Did you know natural disasters affect up to 160 million people worldwide?
Are you looking for tips on cleaning up after a storm? Not to worry! In this guide, we’ll go over where to start cleanup after a disaster.
Want to learn more? Keep reading to find out.
Table of Contents
Pick up Safety Gear
You’ll want to have waterproof boots and a hard hat. Look into the original muck boot. Pick up a pair of protective headphones if you’re working with loud equipment.
To protect your eyes, pick up a pair of goggles. If you can, pick up two fire extinguishers.
When you need to move heavy objects, make sure you have a helper. You don’t want to lift anything over 50 pounds. If you lift something on your own, you could get injured.
Don’t Rush Cleaning up Your Home
Cleaning up after a massive storm can become overwhelming. Make sure you rest when you’re feeling tired. Consider making a list of cleanup tasks that are the most important.
Try and focus on those tasks first and knock them off your list. This way, you’ll feel like you are getting somewhere and feel less stressed.
If you can, call a friend or family member to help you with this job. You don’t want to complete this job alone.
Do You Need to Use a Chainsaw?
When using a chainsaw, make sure you follow the instructions from the manufacturer. Wear your protective gear and ask bystanders to stay back. Exercise caution when cutting branches or trees caught under something.
Cleaning up Mold
After the storm ends, clean and air out your home as soon as possible. Try and get this job done within two days.
Open up windows and doors to help dry out your home. If you have fans, turn them on and position them to blow air outside.
Throw away carpeting, mattresses, rugs, or stuffed animals that you can’t dry fast. Throw out any paper products, books, or upholstered furniture that won’t dry.
If any insulation or drywall’s contaminated with sewage or water, remove and get rid of it.
Use a disinfectant and clean all surfaces and wet items. Clean any countertops, appliances, molding, or flooring. Call an expert to fix any leaks in the walls or roof.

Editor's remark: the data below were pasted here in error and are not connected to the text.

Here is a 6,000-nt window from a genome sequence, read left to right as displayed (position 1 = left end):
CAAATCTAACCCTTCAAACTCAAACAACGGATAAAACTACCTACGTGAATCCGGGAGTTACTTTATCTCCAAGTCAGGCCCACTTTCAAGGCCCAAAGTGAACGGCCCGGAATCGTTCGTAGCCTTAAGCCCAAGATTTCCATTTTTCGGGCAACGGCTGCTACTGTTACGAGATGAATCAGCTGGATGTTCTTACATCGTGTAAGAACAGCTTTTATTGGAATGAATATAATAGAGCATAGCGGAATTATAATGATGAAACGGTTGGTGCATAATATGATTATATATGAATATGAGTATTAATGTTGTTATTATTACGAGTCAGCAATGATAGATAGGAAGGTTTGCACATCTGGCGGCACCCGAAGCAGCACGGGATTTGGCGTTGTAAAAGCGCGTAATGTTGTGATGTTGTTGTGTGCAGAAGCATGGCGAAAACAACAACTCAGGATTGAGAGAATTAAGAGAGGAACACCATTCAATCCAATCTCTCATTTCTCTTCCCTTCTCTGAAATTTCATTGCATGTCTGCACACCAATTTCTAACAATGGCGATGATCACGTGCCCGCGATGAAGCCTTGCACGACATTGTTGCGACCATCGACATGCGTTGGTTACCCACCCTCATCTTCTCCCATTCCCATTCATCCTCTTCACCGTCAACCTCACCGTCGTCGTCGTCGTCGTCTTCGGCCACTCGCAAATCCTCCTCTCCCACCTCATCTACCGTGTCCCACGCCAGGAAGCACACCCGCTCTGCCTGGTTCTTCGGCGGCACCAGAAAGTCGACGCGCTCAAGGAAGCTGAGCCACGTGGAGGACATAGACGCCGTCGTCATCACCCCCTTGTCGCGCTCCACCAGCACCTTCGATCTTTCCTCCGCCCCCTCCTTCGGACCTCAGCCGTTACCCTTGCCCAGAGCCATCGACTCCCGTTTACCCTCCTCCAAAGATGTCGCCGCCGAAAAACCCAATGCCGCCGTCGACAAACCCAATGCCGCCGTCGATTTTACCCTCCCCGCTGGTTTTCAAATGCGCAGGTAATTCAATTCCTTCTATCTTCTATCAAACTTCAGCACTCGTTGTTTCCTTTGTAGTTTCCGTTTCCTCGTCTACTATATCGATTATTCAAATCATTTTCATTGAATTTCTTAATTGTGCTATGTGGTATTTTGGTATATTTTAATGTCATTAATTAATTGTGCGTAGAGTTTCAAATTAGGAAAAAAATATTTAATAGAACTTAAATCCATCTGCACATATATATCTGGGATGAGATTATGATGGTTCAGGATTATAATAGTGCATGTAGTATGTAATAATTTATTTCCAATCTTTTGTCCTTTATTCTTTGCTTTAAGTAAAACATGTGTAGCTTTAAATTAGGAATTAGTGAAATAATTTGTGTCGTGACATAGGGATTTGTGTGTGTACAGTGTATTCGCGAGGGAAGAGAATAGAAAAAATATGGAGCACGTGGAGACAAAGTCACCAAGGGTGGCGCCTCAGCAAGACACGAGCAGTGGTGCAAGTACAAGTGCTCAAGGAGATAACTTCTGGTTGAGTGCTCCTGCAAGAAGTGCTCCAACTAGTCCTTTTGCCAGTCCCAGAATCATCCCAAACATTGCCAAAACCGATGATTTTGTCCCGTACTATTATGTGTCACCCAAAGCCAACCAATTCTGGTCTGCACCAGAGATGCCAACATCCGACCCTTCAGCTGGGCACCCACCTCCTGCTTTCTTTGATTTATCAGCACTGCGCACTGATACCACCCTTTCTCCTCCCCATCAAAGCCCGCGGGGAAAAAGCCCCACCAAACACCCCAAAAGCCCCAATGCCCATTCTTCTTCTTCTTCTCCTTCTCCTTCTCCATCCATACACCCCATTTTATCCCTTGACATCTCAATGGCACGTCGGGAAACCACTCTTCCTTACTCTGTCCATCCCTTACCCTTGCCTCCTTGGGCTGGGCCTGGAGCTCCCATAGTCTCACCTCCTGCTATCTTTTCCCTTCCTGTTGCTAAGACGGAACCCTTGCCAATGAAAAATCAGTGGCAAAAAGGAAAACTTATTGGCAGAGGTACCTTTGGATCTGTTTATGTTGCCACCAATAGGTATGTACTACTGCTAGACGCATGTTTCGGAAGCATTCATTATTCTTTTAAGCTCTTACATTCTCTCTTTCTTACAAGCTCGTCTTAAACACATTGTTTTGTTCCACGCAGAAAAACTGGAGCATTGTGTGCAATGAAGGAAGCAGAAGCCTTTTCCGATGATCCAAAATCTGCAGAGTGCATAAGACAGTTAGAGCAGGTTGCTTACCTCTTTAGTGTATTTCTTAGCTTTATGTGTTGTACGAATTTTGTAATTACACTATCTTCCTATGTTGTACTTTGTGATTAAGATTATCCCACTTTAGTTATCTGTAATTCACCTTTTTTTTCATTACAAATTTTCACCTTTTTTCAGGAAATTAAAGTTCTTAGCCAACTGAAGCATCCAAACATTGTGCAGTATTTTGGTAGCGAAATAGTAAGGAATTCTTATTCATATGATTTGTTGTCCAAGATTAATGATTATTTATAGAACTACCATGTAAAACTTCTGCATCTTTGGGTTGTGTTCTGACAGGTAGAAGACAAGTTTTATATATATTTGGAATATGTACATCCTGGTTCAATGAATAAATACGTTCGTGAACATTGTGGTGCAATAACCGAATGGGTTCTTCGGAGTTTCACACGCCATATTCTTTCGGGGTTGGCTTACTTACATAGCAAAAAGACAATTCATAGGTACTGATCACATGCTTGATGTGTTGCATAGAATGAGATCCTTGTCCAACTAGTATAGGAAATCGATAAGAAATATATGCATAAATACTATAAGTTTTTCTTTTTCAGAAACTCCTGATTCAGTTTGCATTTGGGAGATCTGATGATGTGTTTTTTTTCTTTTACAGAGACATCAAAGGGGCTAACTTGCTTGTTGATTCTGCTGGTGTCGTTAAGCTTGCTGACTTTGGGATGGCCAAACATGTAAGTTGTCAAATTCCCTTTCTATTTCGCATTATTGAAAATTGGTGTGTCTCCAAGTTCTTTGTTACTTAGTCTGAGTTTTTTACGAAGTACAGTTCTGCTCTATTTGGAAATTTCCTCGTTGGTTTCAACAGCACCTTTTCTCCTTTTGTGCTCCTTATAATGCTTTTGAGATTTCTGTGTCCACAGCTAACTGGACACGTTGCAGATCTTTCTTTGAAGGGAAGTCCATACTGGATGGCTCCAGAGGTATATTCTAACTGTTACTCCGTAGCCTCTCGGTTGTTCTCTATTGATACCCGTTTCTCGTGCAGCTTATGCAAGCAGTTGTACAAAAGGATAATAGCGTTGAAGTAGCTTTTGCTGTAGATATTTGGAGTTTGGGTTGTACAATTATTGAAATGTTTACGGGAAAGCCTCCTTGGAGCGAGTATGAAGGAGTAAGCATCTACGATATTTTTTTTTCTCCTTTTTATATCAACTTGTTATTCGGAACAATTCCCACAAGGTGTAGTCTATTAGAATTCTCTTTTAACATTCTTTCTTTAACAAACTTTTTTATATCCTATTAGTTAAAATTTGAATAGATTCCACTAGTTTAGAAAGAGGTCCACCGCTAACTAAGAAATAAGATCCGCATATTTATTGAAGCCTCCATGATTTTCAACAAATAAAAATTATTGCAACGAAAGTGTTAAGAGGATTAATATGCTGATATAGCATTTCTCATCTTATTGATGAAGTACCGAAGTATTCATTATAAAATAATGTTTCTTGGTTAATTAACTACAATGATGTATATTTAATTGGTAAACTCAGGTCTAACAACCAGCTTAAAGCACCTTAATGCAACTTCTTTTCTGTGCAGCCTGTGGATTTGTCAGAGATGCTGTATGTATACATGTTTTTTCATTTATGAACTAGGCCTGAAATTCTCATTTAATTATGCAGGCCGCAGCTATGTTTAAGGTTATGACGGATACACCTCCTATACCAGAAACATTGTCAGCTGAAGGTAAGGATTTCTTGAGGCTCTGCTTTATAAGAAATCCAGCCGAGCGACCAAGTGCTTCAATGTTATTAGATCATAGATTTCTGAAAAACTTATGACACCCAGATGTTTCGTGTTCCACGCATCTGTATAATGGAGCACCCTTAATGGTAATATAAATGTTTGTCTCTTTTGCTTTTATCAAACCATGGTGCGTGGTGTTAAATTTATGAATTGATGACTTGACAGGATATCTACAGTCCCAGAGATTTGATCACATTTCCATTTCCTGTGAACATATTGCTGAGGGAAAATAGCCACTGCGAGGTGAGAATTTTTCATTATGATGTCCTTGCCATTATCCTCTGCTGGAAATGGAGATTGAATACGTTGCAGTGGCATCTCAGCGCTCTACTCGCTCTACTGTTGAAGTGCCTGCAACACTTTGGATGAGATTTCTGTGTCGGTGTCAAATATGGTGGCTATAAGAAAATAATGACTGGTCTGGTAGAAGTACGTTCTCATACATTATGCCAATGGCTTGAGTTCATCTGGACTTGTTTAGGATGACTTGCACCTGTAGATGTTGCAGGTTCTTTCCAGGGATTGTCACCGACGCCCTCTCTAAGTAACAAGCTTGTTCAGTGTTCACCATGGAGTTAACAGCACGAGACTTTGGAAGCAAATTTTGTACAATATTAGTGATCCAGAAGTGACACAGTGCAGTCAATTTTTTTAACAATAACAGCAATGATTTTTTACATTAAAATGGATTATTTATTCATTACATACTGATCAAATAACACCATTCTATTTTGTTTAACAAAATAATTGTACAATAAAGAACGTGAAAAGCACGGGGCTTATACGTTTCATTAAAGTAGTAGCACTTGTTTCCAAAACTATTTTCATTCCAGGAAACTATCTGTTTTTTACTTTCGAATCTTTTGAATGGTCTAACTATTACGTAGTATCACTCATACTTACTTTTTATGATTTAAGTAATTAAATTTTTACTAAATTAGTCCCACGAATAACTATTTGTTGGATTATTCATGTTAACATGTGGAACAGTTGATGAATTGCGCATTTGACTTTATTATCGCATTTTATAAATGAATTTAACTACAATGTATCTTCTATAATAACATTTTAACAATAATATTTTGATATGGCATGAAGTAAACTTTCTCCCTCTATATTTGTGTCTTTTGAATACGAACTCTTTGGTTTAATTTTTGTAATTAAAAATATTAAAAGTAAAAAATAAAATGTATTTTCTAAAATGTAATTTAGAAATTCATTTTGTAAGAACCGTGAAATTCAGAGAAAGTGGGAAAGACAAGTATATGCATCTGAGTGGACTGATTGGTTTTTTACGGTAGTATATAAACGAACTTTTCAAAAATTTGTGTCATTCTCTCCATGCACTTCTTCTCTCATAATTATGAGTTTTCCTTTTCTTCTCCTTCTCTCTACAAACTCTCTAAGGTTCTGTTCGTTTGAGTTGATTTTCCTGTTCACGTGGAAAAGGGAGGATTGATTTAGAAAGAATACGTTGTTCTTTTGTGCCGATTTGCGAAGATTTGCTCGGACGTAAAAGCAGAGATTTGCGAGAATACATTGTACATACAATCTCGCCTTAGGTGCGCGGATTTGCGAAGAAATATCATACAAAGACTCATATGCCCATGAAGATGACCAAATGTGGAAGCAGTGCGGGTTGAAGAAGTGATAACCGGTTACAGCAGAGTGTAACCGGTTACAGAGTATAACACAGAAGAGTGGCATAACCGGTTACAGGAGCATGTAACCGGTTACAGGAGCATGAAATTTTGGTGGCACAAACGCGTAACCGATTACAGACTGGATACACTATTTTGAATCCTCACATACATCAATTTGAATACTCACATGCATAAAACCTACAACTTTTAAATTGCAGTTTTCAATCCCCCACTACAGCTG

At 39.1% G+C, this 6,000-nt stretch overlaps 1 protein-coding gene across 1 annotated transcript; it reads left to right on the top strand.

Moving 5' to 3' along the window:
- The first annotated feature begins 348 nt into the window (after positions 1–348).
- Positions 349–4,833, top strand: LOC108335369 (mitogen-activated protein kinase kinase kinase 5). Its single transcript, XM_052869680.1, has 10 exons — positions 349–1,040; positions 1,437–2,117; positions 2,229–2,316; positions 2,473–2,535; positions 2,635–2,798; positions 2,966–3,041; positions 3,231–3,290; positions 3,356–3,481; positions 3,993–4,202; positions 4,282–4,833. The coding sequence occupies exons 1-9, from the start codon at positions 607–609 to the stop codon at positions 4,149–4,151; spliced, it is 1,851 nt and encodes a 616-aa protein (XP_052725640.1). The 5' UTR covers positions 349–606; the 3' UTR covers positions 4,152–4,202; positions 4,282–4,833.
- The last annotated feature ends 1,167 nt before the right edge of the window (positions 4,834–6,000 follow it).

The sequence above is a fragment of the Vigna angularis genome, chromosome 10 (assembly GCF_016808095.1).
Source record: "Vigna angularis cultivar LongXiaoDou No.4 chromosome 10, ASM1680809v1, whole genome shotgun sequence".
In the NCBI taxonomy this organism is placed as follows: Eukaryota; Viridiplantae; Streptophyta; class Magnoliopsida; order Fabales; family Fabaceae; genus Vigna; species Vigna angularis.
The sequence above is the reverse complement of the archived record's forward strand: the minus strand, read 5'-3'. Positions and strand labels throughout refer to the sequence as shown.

If you need to use bleach, make sure you open doors and windows first. Make use of your protective gear to cover your mouth, eyes, nose, and skin.
Combine a gallon of water with up to a cup of household bleach. Get rid of mold with this cleaner.
You’ll want to disinfect anything that came into contact with floodwater. For your kid’s toys, clean them well with a cleaner.
You can stir five gallons of water with one cup of bleach. Let these toys air dry. Throw out baby toys and stuffed animals.
Watch out for Floodwater
Floodwater can contain dangerous bacteria from industrial waste and overflowing sewage. Make sure not to consume anything contaminated by the floodwater.
If you or your family had cuts exposed to the water, clean them with soap. Apply an antibiotic cream afterward.
Watch out for Hazards
Don’t go into any damaged buildings. Wait until government authority has certified the building is safe to enter. Hold off until the morning to return to your apartment.
This way, you can see if there are any hazards nearby. If you hear any strange noises or sense shifting, leave your home right away.
If you suspect a gas leak, call emergency authorities and exit your home. Don’t light matches or turn on lights that could cause a spark. Wait until you’re told it’s safe to return home.
Until cleanup is complete, keep your pets and kids away from the affected area.
Watch out for Carbon Monoxide Poisoning
Don’t use pressure washers, generators, or other gasoline-burning devices inside your home. Even if you are near an open door or window, you want to prevent a carbon monoxide incident.
Carbon monoxide is difficult to detect because it’s a colorless and odorless gas. It can cause sudden death or illness.
Expect Electrical Hazards
If any electrical equipment or circuits are wet or are near floodwater, turn off the power. If there is standing water near the main power switch, call an electrician to turn it off.
Don’t turn the power off to an appliance while standing in floodwater.
Watch out for Dangerous Materials
To remove propane tanks or chemicals, phone your local fire department. When handling hazardous materials, wear protective gear and clothing. Wash your skin well if you come into contact with any materials.
If you need to remove a car battery, wear insulated gloves. Avoid any acid leaking from a car battery.
Removing Soot from Your Home
Soot and smoke odors are tricky to remove. Avoid touching soot because it smears, leaving black stains everywhere.
If you have one, use a shop vac to get rid of residue. Visit your local hardware store to find a cleaner to remove soot stains on walls.
For smoke odor, run fans and open windows. If your bedding and clothing smell like smoke, put them through the wash a few times. Decide which items you want to keep the most.
Want to Learn More?
We hope you found this guide on cleaning up after a disaster helpful. Make a list of tasks to complete and ask your family or a friend for help.
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